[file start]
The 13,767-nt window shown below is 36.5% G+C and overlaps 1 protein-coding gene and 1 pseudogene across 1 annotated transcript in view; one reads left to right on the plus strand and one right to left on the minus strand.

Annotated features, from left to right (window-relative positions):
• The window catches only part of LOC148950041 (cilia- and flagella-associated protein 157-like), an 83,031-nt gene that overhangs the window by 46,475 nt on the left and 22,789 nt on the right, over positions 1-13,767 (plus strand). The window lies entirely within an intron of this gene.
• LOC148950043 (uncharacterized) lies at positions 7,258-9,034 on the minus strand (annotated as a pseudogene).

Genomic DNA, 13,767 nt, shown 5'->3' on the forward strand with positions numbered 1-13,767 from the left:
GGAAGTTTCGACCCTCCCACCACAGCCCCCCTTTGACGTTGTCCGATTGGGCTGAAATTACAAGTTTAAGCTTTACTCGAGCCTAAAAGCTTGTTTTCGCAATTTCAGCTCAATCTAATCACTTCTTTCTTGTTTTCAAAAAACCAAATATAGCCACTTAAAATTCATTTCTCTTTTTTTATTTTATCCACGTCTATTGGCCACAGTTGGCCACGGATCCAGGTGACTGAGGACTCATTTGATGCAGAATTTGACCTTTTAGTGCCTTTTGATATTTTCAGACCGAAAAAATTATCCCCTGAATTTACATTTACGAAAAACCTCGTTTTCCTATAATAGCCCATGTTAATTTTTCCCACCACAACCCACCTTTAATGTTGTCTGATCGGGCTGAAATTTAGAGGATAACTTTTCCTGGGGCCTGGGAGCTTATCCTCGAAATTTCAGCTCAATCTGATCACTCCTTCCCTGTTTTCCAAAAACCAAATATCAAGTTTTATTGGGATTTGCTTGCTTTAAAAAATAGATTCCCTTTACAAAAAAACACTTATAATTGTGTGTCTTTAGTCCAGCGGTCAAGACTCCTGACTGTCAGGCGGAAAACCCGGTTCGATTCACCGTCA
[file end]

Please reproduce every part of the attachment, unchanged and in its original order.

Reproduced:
The 13,767-nt window shown below is 36.5% G+C and overlaps 1 protein-coding gene and 1 pseudogene across 1 annotated transcript in view; one reads left to right on the plus strand and one right to left on the minus strand.

Annotated features, from left to right (window-relative positions):
• The window catches only part of LOC148950041 (cilia- and flagella-associated protein 157-like), an 83,031-nt gene that overhangs the window by 46,475 nt on the left and 22,789 nt on the right, over positions 1-13,767 (plus strand). The window lies entirely within an intron of this gene.
• LOC148950043 (uncharacterized) lies at positions 7,258-9,034 on the minus strand (annotated as a pseudogene).

Genomic DNA, 13,767 nt, shown 5'->3' on the forward strand with positions numbered 1-13,767 from the left:
GGAAGTTTCGACCCTCCCACCACAGCCCCCCTTTGACGTTGTCCGATTGGGCTGAAATTACAAGTTTAAGCTTTACTCGAGCCTAAAAGCTTGTTTTCGCAATTTCAGCTCAATCTAATCACTTCTTTCTTGTTTTCAAAAAACCAAATATAGCCACTTAAAATTCATTTCTCTTTTTTTATTTTATCCACGTCTATTGGCCACAGTTGGCCACGGATCCAGGTGACTGAGGACTCATTTGATGCAGAATTTGACCTTTTAGTGCCTTTTGATATTTTCAGACCGAAAAAATTATCCCCTGAATTTACATTTACGAAAAACCTCGTTTTCCTATAATAGCCCATGTTAATTTTTCCCACCACAACCCACCTTTAATGTTGTCTGATCGGGCTGAAATTTAGAGGATAACTTTTCCTGGGGCCTGGGAGCTTATCCTCGAAATTTCAGCTCAATCTGATCACTCCTTCCCTGTTTTCCAAAAACCAAATATCAAGTTTTATTGGGATTTGCTTGCTTTAAAAAATAGATTCCCTTTACAAAAAAACACTTATAATTGTGTGTCTTTAGTCCAGCGGTCAAGACTCCTGACTGTCAGGCGGAAAACCCGGTTCGATTCACCGTCA